The Adams administration was “pleased” that the cuts — which the mayor has said were necessary because of falling student enrollment — could be reinstated, according to Amaris Cockfield, a City Hall spokeswoman....“School starts in a few weeks. Our students do not need a drawn-out court fight,” said Michael Mulgrew, the president of the United Federation of Teachers. “The answer is for the mayor to restore the cuts.” - NYT Aug 8 - https://www.nytimes.com/2022/08/10/nyregion/school-budget-cuts-new-york-city-appeal.html
I covered the Aug. 4 rally with a tepid UFT presence -
(Oh, and before you start cheering over the big bill just signed wait for my post taking a deep dive into what's really going on -- a bigger win for corporations than working people.)
Pay careful attention. This is how a manufactured crisis is developed. This isn't how you manufacture a crisis per se (that's because the folks who are trying to manufacture this particular crisis are clumsy and clueless. They underestimated the strength of community and parent and teacher groups and, frankly, they didn't do their fiscal or demographic homework before they tried to run this play from the ol' Edreform playbook). But you and I are getting a very good look behind the curtain in real time about how to create one. This is the work of edreformers. They are running the same (boring) play as they did back in 2007-2013. It may be hard to see because the play is still in its infancy but this is how they do it. This is how they get their new charters and no bid contracts for their favorite private sector buddies and cuts to protections for educators of all backgrounds. This is how it begins. They manufacture a crisis inside of the schools. Only "private sector" ingenuity and "workforce efficiency" will be able to save us. In the meantime, parents see the results from all the manufactured and determine to move their children to private or charter schools. ....A Manufactured Crisis, The DOENUTS Blog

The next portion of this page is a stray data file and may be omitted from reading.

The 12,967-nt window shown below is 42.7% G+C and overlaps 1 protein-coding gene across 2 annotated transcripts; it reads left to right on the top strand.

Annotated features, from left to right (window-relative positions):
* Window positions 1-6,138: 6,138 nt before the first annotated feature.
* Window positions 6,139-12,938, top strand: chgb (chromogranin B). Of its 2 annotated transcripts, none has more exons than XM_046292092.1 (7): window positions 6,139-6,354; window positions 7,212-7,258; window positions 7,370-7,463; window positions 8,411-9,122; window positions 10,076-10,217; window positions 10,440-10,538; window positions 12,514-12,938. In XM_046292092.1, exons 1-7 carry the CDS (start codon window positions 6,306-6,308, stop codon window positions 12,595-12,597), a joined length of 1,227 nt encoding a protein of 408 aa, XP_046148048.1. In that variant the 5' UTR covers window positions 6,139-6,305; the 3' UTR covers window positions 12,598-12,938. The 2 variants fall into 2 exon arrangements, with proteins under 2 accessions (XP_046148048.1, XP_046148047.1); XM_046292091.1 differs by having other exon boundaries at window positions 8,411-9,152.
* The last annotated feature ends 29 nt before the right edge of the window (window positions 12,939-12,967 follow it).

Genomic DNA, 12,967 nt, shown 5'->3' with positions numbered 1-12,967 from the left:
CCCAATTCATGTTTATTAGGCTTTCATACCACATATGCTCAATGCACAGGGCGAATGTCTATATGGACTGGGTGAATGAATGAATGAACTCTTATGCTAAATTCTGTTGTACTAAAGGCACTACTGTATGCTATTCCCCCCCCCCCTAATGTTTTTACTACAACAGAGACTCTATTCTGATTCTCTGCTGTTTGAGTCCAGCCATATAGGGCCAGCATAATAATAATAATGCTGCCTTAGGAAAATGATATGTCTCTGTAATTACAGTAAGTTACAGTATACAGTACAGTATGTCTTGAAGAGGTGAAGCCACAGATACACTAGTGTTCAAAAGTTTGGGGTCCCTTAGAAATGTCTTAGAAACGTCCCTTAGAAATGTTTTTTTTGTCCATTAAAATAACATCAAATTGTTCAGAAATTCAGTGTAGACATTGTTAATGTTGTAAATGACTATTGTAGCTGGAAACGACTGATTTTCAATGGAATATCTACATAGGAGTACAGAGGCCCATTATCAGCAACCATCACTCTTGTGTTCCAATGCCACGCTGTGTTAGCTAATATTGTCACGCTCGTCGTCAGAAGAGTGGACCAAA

DOENUTS lays out the full scenario which in a follow-up he will compare to the Post office privatization moves. What he doesn't address is the UFT role in all this which he may well yet do. Just think of this -- the current charter schools situation in NYC has reduced potential UFT membership by big numbers. Imagine if they break the cap -- the UFT will wither away over time.
I would say if we look beyond 2007, the game plan began to be sketched out in the 80s. And our own union under the Shanker leadership initially, played handmaiden thoughout the ed deform movement - get with it DOENUTS -- there's no reform in the corp version.
It dovetails with others' analysis that this is an attack on the public school system and a move to create favorable political situation for privatization. There is so much there I could post the entire piece -- and I may do so yet -- but go read A Manufactured Crisis.
He promises in part 2 to connect the strategy to the post office privatization moves -- make it so ineffective by starving it people beg for UPS. Maybe we can see a Part 3 on the medical world privatization where Medicare is at risk -- including the actions of our own leader pushing privatized MulgrewCare. Also see the video I posted from a newly elected Ex bd member.